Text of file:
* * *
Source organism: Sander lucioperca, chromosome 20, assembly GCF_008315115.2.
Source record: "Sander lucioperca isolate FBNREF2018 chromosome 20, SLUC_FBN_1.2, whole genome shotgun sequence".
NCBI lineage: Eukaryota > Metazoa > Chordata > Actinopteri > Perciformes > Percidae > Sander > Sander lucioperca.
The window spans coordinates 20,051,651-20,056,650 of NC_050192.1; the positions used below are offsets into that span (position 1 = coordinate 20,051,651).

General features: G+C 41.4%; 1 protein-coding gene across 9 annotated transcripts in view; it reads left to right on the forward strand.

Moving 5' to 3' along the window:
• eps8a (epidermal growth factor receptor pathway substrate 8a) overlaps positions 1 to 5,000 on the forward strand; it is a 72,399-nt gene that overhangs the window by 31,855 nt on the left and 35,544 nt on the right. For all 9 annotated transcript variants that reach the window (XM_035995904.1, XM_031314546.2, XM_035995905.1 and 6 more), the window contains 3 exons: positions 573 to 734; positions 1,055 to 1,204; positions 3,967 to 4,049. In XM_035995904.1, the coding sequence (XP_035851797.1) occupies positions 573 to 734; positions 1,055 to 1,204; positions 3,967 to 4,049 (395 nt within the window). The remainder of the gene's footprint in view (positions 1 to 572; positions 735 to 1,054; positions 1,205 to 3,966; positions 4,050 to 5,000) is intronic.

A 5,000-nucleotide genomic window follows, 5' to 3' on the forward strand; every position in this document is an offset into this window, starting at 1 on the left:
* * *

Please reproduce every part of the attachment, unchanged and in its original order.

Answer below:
Source organism: Sander lucioperca, chromosome 20, assembly GCF_008315115.2.
Source record: "Sander lucioperca isolate FBNREF2018 chromosome 20, SLUC_FBN_1.2, whole genome shotgun sequence".
NCBI lineage: Eukaryota > Metazoa > Chordata > Actinopteri > Perciformes > Percidae > Sander > Sander lucioperca.
The window spans coordinates 20,051,651-20,056,650 of NC_050192.1; the positions used below are offsets into that span (position 1 = coordinate 20,051,651).

General features: G+C 41.4%; 1 protein-coding gene across 9 annotated transcripts in view; it reads left to right on the forward strand.

Moving 5' to 3' along the window:
• eps8a (epidermal growth factor receptor pathway substrate 8a) overlaps positions 1 to 5,000 on the forward strand; it is a 72,399-nt gene that overhangs the window by 31,855 nt on the left and 35,544 nt on the right. For all 9 annotated transcript variants that reach the window (XM_035995904.1, XM_031314546.2, XM_035995905.1 and 6 more), the window contains 3 exons: positions 573 to 734; positions 1,055 to 1,204; positions 3,967 to 4,049. In XM_035995904.1, the coding sequence (XP_035851797.1) occupies positions 573 to 734; positions 1,055 to 1,204; positions 3,967 to 4,049 (395 nt within the window). The remainder of the gene's footprint in view (positions 1 to 572; positions 735 to 1,054; positions 1,205 to 3,966; positions 4,050 to 5,000) is intronic.

A 5,000-nucleotide genomic window follows, 5' to 3' on the forward strand; every position in this document is an offset into this window, starting at 1 on the left: